In an effort to prevent the shutdown from causing  an internal collapse of important military systems like health care, family programs, training, commissaries, acquisitions, contract logistics and supply chain management, certain Department of Defense civilians have already been called back to work. Still, this leaves tens of thousands of government employees out of work and without a paycheck.

If we look slightly beyond those directly affected federal workers, it quickly becomes all too clear that the government shutdown has initiated a domino effect – and it’s already moving and gaining speed toward non-federal workers.

One group of Americans that has been told “not to worry” are those who receive Social Security benefits. Social Security payments will still be issued. Oh, but they may or may not be issued on time, due to the decreased number of processors working at the moment. Same goes for unemployment checks. Hopefully there are a lot of understanding landlords and mortgage companies; otherwise, that’s going to add up to a lot of late fees and potential evictions or foreclosures.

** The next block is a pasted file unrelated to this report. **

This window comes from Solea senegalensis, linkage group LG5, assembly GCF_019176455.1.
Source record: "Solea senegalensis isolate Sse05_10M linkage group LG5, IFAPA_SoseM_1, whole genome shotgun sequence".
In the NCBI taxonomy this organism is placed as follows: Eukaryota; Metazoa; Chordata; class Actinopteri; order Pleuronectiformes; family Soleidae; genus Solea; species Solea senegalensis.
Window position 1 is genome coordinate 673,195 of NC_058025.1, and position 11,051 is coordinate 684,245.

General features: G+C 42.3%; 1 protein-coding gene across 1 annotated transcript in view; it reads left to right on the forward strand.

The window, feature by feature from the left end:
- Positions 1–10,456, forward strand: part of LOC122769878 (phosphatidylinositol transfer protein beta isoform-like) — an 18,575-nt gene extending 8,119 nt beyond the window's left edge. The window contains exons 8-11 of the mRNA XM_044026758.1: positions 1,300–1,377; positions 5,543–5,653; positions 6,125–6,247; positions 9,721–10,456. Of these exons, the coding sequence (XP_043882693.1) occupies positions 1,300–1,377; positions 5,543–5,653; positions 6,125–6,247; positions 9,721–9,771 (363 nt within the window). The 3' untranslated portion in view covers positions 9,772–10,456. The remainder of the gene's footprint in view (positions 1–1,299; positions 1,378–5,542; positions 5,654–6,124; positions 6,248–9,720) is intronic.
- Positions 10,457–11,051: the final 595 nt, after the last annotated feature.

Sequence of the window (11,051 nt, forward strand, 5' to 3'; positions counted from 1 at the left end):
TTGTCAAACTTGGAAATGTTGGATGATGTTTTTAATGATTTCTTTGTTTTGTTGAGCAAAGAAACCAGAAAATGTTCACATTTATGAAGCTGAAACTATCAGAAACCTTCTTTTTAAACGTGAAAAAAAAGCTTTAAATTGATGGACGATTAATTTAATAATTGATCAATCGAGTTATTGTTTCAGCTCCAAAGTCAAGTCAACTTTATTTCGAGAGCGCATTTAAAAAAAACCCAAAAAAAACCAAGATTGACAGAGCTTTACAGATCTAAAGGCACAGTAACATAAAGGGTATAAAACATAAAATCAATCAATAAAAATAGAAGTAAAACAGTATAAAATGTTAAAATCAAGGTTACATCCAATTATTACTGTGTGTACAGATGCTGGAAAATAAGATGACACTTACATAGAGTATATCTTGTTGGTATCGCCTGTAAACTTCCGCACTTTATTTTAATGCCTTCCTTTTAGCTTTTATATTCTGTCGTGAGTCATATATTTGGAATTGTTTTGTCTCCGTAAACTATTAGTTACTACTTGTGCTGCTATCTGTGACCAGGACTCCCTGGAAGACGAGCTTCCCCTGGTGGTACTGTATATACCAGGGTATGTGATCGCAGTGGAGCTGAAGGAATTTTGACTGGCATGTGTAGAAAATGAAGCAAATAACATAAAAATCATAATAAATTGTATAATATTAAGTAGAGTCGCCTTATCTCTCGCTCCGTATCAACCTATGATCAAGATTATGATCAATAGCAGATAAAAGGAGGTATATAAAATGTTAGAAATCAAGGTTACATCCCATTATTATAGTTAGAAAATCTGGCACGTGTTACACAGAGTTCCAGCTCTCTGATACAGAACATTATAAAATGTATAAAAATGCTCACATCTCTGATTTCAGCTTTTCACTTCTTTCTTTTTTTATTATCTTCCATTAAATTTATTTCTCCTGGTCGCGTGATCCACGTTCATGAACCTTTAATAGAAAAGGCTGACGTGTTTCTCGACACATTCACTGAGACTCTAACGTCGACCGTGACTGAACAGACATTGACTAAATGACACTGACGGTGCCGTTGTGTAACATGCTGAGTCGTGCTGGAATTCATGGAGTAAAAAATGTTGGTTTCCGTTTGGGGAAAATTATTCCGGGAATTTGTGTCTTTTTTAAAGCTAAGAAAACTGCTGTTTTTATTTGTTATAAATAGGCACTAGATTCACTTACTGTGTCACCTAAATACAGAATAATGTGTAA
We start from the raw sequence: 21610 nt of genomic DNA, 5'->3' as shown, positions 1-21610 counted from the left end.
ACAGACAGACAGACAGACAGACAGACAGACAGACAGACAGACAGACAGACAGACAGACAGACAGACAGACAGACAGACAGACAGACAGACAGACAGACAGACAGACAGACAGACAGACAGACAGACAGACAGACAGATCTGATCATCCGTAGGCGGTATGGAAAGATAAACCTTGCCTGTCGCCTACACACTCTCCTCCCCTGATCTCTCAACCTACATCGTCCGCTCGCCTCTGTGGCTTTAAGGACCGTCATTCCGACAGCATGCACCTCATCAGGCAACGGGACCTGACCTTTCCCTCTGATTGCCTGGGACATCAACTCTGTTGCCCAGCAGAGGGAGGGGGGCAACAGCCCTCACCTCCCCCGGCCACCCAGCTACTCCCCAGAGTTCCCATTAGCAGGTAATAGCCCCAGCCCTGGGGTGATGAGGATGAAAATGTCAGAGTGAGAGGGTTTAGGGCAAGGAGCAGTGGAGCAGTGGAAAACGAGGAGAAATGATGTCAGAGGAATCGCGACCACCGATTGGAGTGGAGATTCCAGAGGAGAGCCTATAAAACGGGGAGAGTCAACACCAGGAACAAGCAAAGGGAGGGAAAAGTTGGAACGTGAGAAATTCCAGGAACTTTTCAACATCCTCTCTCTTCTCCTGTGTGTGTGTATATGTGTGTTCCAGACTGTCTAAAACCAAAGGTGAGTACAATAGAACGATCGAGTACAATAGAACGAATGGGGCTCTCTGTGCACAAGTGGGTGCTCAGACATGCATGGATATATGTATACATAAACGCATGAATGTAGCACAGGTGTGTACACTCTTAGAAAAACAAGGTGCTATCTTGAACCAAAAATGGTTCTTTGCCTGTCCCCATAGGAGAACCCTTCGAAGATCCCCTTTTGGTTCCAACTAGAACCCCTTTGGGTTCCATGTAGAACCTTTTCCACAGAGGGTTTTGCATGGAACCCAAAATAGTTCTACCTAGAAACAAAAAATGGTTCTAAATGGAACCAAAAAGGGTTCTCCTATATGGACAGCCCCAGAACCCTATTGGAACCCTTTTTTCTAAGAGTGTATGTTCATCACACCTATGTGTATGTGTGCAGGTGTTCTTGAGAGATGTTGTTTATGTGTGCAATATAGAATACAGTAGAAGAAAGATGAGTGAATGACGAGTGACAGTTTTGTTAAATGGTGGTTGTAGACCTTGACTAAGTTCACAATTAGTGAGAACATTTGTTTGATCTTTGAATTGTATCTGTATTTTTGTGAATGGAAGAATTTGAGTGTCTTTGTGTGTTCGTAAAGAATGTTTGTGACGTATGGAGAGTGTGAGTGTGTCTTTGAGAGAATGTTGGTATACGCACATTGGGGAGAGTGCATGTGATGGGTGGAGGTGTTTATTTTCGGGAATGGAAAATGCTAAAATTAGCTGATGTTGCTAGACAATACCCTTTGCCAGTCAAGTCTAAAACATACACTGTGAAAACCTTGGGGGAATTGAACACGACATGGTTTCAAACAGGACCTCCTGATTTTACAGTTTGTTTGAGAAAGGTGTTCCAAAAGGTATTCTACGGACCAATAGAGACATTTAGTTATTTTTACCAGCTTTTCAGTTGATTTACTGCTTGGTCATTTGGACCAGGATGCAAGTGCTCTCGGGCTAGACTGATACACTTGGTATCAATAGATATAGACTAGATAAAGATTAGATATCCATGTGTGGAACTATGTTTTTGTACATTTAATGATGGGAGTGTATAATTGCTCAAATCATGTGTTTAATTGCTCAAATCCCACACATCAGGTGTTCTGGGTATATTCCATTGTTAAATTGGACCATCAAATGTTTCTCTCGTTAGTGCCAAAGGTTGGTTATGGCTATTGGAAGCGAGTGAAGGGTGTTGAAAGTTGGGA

Small business owners are reporting a dramatic decline in their profit margins – especially those businesses that provide goods or services to the government or its employees. Applying for a federal loan to help them continue to pay their employees isn’t an option because there’s no one in the office to process new applications. Recently disabled Americans can also forget about sending in their Social Security Disability applications because they are currently not being accepted either.

If you’re currently furloughed and looking for some inexpensive ways to fill your suddenly free schedule, remember that all national parks, historic buildings, museums, monuments and zoos are currently closed because all of their workers are also sitting at home, just like you are. (Don’t worry – enough employees were retained to feed and care for the animals.)

You might be better off rummaging through your old junk and selling some of it on eBay. The postal system is still up and running, so it’s inevitable that bills will soon be arriving in your mailbox like clockwork. Gotta make ends meet somehow.

If you’ve got a tough creditor that simply won’t give you any slack while you’re furloughed, give my office a call. Veitengruber Law can take a look at your situation with you and tell you what your options are in this difficult time. There are things you can do – just make your move before the last domino falls down.